'Policing For Profit' Reform Headed To Governor's Desk
NASHVILLE, Tenn. -- A major reform -- designed to protect the rights of innocent people who have their cash taken by police -- is on its way to becoming law.
That follows NewsChannel 5's two-year "Policing for Profit" investigation.
"This re-establishes the trust between us and the people of the state of Tennessee," said Rep. Tony Shipley, R-Kingsport.
Wednesday, the House approved the compromise on a unanimous vote.
It's designed to crack down on abuses of laws that let police take cash from drivers based on a suspicion that it might be drug money.
For the first time, those drivers will be allowed to make their case to a judge at the same time the officer asks for the seizure to be approved.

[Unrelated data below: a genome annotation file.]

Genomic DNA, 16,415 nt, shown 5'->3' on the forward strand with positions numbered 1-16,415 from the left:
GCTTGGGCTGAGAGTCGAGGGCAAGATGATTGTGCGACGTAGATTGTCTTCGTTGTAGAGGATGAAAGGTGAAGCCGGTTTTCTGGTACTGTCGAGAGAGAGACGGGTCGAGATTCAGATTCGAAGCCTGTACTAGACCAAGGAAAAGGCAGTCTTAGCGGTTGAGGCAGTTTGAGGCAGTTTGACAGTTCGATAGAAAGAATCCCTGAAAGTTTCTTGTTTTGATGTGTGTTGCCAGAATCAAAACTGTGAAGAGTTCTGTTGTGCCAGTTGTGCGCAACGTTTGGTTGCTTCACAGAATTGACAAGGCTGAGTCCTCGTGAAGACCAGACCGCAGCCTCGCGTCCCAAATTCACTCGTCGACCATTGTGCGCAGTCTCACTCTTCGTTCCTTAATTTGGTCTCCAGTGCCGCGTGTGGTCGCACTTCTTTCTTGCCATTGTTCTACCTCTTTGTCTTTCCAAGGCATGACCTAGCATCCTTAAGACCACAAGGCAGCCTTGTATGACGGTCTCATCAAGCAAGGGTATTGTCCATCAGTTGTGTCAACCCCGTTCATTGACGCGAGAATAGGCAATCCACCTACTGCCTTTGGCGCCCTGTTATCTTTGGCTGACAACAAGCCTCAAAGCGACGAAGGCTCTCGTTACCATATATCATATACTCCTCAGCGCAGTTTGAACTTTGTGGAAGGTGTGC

The House sponsor, Rep. Barrett Rich, R-Somerville, said lawmakers were appalled that those protections were not already in the law.
"When we were watching the 'Policing for Profit' videos, the one thing that stuck out in everyone's mind is that they go to a hearing, but only one side is heard," Rich said.
"The person who's had their assets taken by the government had no opportunity to be heard. And that is, in my opinion, a constitutional bedrock principle to have that right to be heard."
The bill now goes to the governor.